The plot of the new FOX drama, “Shots Fired,” sounds like a too-familiar story from the evening news: A police officer is under investigation for fatally shooting an unarmed teenager.
The difference is that in this production, the police officer, Joshua Beck (Mack Wilds) is black and the young man who has been killed is white. The incident draws national attention and sparks an investigation that will play out over the 10-episode event series.
Their plan was to flip the narrative as a way to make it easier for those who don’t normally identify with certain characters to empathize with them. They believe change can only come with empathy.
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Reggie Bythewood says, “We had a creed for the show, when we put it together, which is to get the audience to the edge of their seats and, while they’re leaning forward, hit them with the truth.
“So we clearly wanted to do a show that had great characters, really dealt with the social issue that we delve into, but the mystery element was, I guess, just the kind of glue that kind of keeps us coming back.”
The mystery will unfold through a Department of Justice inquiry by seasoned investigator Ashe Akino (Sanaa Lathan) and a young special prosecutor, Preston Terry (Stephan James), both of whom are African American. Their work is complicated by the governor (Helen Hunt) who wants to use this incident as a political tool.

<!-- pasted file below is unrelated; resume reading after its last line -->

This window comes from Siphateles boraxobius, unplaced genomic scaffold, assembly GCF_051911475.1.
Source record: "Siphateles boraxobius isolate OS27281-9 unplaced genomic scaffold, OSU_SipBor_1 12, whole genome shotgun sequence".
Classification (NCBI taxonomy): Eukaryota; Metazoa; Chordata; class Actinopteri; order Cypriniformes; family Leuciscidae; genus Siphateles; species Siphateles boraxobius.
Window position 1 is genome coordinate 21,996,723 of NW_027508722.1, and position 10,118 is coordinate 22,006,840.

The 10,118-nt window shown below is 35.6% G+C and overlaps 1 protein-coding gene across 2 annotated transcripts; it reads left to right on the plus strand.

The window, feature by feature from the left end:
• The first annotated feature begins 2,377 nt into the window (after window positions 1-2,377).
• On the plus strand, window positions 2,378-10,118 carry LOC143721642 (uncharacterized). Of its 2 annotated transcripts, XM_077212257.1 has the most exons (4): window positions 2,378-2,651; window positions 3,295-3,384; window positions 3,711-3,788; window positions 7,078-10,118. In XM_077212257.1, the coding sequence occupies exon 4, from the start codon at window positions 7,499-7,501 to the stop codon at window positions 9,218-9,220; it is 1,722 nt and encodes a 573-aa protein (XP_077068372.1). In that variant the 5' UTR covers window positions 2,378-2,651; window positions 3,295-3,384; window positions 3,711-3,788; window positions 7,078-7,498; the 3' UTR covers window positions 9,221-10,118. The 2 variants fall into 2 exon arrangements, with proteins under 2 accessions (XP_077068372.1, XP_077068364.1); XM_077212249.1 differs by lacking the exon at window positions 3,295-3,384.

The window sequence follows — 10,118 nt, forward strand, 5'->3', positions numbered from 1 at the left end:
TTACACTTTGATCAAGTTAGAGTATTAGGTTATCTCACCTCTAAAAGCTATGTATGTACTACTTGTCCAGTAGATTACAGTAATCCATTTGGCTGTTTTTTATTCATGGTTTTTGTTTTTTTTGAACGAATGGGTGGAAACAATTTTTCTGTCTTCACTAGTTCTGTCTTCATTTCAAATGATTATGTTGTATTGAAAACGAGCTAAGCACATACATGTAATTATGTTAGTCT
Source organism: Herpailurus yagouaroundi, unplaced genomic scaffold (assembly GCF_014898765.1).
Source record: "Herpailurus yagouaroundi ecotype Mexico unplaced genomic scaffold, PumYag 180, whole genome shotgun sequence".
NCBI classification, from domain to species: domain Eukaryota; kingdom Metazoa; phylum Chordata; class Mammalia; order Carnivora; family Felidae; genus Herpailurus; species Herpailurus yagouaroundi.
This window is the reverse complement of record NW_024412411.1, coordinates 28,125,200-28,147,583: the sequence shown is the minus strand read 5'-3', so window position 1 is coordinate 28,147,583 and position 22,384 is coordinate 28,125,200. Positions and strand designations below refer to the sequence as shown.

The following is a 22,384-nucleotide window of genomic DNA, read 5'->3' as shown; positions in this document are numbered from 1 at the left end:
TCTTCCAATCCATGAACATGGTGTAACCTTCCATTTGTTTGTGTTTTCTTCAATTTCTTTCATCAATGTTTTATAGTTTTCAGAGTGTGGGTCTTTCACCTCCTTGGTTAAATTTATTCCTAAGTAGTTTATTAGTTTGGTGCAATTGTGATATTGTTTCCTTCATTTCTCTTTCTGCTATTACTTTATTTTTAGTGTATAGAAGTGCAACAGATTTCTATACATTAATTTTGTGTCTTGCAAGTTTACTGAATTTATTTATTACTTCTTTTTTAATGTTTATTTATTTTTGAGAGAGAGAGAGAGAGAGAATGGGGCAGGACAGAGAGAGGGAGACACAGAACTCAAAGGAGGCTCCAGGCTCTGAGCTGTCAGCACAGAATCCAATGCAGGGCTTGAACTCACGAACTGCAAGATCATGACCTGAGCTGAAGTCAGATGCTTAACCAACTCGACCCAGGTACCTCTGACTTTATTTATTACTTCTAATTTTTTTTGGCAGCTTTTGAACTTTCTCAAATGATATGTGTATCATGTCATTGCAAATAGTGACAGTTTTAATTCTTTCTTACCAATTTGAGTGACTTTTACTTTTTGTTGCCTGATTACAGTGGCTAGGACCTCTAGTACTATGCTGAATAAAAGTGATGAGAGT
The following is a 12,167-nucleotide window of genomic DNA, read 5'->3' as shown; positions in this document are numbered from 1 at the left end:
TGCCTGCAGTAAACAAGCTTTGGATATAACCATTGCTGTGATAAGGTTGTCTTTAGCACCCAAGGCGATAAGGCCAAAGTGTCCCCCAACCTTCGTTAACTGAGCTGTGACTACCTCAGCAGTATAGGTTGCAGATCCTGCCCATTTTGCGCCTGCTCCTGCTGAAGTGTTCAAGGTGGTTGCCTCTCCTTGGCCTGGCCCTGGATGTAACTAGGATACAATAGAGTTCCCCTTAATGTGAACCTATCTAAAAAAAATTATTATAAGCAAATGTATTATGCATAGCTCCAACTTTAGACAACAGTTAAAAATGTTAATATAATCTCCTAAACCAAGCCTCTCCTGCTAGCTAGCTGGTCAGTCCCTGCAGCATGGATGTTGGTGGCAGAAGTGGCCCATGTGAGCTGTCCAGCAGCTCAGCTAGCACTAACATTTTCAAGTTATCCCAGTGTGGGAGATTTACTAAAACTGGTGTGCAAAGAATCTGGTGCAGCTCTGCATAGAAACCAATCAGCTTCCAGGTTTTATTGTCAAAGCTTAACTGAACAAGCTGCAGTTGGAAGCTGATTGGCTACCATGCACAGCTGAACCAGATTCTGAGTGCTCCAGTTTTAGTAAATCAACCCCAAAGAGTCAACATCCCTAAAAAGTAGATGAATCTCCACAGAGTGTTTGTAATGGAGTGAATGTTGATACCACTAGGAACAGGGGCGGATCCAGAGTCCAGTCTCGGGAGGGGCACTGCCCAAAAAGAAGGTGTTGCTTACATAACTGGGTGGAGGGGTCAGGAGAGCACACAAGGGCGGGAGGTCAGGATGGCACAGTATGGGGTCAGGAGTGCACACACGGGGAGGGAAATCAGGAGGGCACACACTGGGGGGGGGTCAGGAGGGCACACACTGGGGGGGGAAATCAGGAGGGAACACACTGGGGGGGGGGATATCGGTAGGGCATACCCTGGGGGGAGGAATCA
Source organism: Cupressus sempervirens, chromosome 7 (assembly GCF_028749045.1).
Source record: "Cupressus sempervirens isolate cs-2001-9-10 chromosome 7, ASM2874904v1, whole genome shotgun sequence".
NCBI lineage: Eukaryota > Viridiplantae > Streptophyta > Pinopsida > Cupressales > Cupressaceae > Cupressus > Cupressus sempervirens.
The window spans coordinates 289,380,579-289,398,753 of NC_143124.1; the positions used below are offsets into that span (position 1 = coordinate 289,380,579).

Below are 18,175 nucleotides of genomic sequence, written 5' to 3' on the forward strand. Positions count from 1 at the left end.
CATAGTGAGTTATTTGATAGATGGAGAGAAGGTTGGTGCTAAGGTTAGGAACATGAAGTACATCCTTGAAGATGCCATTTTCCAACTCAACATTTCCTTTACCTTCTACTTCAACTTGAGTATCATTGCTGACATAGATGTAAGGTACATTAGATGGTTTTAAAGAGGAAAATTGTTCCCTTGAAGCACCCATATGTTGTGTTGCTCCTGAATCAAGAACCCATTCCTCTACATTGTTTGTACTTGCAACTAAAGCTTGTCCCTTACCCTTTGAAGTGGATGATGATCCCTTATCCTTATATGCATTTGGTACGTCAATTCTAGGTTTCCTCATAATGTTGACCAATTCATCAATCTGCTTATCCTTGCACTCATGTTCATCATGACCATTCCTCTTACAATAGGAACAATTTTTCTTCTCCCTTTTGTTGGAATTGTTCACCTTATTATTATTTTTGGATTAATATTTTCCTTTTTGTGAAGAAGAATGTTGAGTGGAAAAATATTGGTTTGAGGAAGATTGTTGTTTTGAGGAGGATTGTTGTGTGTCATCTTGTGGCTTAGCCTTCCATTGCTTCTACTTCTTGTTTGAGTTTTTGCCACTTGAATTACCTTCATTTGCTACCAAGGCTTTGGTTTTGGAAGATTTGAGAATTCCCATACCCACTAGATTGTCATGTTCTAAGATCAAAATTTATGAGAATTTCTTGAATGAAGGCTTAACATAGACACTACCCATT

Both executive producers knew that before they could make social and political points with their story, they had to be able to hold the interest of an audience that is being pulled in a massive number of directions by all there is to watch on TV.
Prince-Bythewood suggests it’s very easy to see a piece about a shooting on the news and turn away if the viewer doesn’t identify with who’s on the screen.
“We felt the best way to address this issue for us and to get people who don’t normally go through this issue to understand was to give them a way in and give them a way to understand,” Prince-Bythewood says.
A lot of the potential understanding falls at the feet of Beck’s character, who is at the center of a political, social and emotional hurricane. Wilds was sent the script at a pivotal point in his life.
“I was at a time right then and there where I didn’t realize if I wanted to do just music or if I wanted to get back into acting or something like that. I think reading that script, I was like, if I’m going to do it, I want to use my art as a weapon, especially with everything that was going on at the time,” Wilds says. “It felt like the most appropriate thing to do instead of sitting on my hands or writing a tweet, to actually do something with everything that you possibly can.”
All of the points the series creators and actors are trying to make will be played out as the story will wrap up in 10 episodes. Right now there is no news of whether there could be a second season with the same actors in the way “American Crime” works for ABC.
- 8 p.m. Wednesday, March 22, KMPH (Channel 26.1)